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Safeguarding sloths and anteaters in the future: Priority areas for conservation under climate change

Background

Sloths and anteaters come from the order Pilosa which has very little species richness and a high rate of species loss in recent years, making this order highly vulnerable to extinction. This order is distributed endemically in the Neotropics. Conservation concerns are high due to the high levels of habitat fragmentation and loss in Neotropical landscapes and conservation areas need to be prioritized to ensure Pilosa species survival.

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Active restoration of secondary and degraded forests in the context of the UN Decade on Ecosystem Restoration

Background

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Overcoming biotic homogenization in ecological restoration

Background

Regional, or gamma, diversity is often lower in restored landscapes compared to reference landscapes due to the selection of few desirable species for planting. Lowered diversity in restored landscapes is leading to overall biotic homogenization which puts ecosystems and humans in a more vulnerable position for adapting to environmental changes.

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Spatial density patterns of herbivore response to seasonal dynamics in the tropical deciduous forest of central India

Background

Strong seasonality of dry tropical forests causes variations in vegetation and therefore food resources for animals. This study investigates the seasonal distribution patterns between summer and winter of four ungulate species (Rusa unicolor, Axis axis, Bocephalus tragocamelus, and Sus scrofa) in the Panna Tiger Reserve in India. Ungulates tend to gravitate towards areas that are cooler with more vegetation, and at higher elevations.

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Effects of plant species richness on the structure of plant-bird interaction networks along a 3000-m elevational gradient in subtropical forests

Background

The structure and diversity of ecological communities is shaped by symbiotic plant and animal relationships. Some birds feed on fleshy fruit producing plants to disperse seeds and facilitate plant reproduction. Bird seed-dispersal networks are plant-animal assemblages that change with environmental conditions. Species richness and species specialization interact with elevation to result in unique assemblages. In this study, the authors examine how plant and bird interactions change with plant species richness along a 3000-meter gradient in a subtropical forest in China.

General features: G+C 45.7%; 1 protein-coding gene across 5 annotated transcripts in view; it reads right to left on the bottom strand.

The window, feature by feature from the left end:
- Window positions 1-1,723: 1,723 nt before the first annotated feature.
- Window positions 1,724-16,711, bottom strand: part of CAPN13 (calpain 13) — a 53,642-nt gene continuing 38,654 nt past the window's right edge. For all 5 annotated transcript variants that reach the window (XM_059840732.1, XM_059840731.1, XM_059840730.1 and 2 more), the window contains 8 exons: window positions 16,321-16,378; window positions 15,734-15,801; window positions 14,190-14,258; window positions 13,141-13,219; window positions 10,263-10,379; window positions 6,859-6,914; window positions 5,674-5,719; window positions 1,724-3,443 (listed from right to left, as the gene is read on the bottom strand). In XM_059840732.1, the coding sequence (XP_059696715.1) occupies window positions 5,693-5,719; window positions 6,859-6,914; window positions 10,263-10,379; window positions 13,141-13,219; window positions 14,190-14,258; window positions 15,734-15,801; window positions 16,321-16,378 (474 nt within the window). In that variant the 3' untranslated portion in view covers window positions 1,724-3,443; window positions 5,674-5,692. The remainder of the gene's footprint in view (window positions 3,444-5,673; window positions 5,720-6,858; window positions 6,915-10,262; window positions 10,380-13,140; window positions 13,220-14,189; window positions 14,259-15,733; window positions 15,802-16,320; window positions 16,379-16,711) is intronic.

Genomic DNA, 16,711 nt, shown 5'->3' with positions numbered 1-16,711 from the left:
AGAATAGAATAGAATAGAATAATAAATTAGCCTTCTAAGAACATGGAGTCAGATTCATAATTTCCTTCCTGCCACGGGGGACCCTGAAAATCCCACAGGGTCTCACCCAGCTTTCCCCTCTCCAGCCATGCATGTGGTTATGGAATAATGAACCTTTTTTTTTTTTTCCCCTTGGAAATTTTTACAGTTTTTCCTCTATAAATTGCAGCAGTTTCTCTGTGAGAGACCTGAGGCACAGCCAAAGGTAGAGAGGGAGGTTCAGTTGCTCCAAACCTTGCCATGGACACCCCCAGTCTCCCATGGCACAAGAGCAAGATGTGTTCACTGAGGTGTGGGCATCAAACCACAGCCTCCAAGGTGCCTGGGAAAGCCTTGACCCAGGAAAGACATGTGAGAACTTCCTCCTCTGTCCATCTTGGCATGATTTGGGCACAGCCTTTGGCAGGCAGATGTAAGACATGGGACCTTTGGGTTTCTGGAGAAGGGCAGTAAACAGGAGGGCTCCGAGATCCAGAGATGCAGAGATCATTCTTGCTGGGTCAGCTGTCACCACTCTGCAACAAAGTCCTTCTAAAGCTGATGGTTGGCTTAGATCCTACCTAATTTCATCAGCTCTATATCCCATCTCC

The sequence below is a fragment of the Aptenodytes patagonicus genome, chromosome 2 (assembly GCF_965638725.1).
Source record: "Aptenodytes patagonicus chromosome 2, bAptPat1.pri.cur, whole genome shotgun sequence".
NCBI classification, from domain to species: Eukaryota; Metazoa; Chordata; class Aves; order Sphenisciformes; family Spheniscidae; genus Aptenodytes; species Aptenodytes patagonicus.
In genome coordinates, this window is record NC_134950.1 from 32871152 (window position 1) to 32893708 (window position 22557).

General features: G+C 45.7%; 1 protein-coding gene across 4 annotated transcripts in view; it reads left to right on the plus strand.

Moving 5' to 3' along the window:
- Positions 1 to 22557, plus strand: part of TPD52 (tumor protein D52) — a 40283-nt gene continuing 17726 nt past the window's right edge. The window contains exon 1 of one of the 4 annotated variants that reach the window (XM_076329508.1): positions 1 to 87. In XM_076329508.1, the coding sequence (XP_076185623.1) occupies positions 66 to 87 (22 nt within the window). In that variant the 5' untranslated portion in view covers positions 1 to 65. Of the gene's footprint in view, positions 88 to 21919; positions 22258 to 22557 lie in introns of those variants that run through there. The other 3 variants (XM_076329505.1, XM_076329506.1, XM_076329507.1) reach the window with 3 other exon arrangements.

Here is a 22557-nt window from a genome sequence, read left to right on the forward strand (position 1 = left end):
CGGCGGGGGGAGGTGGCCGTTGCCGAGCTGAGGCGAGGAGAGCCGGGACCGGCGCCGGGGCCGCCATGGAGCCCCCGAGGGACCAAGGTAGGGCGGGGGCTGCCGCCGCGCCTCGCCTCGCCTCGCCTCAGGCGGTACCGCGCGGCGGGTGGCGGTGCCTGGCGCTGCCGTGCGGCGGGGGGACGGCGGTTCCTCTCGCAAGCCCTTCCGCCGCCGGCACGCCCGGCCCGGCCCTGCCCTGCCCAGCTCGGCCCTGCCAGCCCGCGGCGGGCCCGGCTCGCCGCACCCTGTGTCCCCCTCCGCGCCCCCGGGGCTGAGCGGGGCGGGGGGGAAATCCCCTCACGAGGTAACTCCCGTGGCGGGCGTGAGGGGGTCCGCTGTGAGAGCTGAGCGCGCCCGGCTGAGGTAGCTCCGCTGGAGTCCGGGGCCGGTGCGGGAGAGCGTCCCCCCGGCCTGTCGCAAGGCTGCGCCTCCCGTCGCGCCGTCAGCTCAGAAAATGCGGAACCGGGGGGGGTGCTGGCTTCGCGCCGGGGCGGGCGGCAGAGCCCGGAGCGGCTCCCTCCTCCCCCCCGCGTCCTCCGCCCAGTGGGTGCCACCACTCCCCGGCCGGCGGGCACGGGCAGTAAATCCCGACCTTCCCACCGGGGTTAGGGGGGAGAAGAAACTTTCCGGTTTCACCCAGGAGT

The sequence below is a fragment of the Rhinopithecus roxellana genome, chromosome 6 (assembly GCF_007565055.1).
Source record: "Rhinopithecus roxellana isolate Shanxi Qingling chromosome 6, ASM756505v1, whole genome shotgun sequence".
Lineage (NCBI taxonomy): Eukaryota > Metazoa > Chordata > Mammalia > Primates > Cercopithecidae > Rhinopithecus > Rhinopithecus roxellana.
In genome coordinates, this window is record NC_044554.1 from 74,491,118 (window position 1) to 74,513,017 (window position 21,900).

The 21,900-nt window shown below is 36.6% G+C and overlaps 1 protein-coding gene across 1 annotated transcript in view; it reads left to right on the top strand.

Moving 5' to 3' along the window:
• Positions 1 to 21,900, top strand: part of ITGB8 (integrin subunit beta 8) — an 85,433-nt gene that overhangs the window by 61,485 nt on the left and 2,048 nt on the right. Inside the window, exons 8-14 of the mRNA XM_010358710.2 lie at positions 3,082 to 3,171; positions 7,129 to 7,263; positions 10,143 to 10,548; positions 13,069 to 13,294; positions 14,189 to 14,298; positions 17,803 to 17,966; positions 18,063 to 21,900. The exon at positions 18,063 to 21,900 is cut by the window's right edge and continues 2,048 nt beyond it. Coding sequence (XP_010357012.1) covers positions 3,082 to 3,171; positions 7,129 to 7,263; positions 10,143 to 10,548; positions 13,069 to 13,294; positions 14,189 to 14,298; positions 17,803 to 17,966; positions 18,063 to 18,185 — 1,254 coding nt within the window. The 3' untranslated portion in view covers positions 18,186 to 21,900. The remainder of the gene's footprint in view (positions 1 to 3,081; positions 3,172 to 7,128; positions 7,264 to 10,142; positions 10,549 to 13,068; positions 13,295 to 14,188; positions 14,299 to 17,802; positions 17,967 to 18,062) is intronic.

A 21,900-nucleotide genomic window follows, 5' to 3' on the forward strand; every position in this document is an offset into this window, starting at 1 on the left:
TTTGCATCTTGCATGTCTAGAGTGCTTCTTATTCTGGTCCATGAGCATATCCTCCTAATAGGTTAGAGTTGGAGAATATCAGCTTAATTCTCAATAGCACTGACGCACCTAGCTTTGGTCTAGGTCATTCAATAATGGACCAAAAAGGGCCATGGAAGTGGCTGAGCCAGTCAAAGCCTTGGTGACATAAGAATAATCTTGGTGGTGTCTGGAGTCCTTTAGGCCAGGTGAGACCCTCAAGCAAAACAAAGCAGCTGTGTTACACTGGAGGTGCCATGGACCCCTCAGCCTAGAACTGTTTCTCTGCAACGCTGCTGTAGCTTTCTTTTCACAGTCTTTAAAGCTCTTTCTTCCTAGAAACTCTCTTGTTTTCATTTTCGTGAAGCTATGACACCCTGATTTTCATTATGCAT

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Multiple invasions exert combined magnified effects on native plants, soil nutrients and alters the plant-herbivore interaction in dry tropical forest

Background

Globalization has resulted in a higher number of species invasions, which have had detrimental impacts on ecosystem biodiversity, functions, and services. Assessment and management of all invasive species is based on knowledge of a small number of species. Management is also focused on single-species invasions rather than multiple simultaneous invasions. India has a high level of species invasions and minimal resources to control them.

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Towards integrated pest and pollinator management in tropical crops

Background

Insect-mediated services such as pollination and pest control are important for agriculture. Nearly 75% of the worlds’ crops depend on animal pollination. Overuse of pesticide impacting the health of agricultural landscapes and animal species is a growing concern. Integrated pest and pollinator management (IPPM) co-manages pollination and pest control with preventative and biodiversity-based practices. However, IPPM is newly conceptualized and remains mostly theoretical.

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Out of steady state: Tracking canopy gap dynamics across Brazilian Amazon

Background

Canopy gaps are a regular characteristic of natural or anthropogenic disturbance in forested landscapes. Gap-creating disturbances often result in a forest mosaic with patches of varying successional stages. Many species in tropical forests depend on these canopy gaps for regeneration. Field monitoring of canopy gaps can be difficult due to time constraints and plot size, making tropical gap dynamics an understudied topic.

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Controlling invasive plant species in ecological restoration: A global review

Background

Invasive plant species are known to impede the growth and establishment of many native plant species while influencing other ecosystem features such as soil properties, fire regimes, hydrology, and human well-being. This article presents the findings of a literature review of 372 articles to better understand the impact of invasive species and control methods to highlight gaps in overall knowledge of the topic.

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Selecting tree species to restore forest under climate change conditions: Complementing species distribution models with field experimentation

Background

Climate-based species distribution models are used as a strategy to decide on optimal tree species for forest restoration projects. The criteria in these models is based on species performance in local climates. The limitation of species distribution models is that they do not include recruitment. Including the species successful reproduction, recruitment and growth at an early stage is vital for successful reforestation efforts. In addition, the models are not calibrated to take into account future climatic conditions, making it difficult to plan long-term restoration projects.

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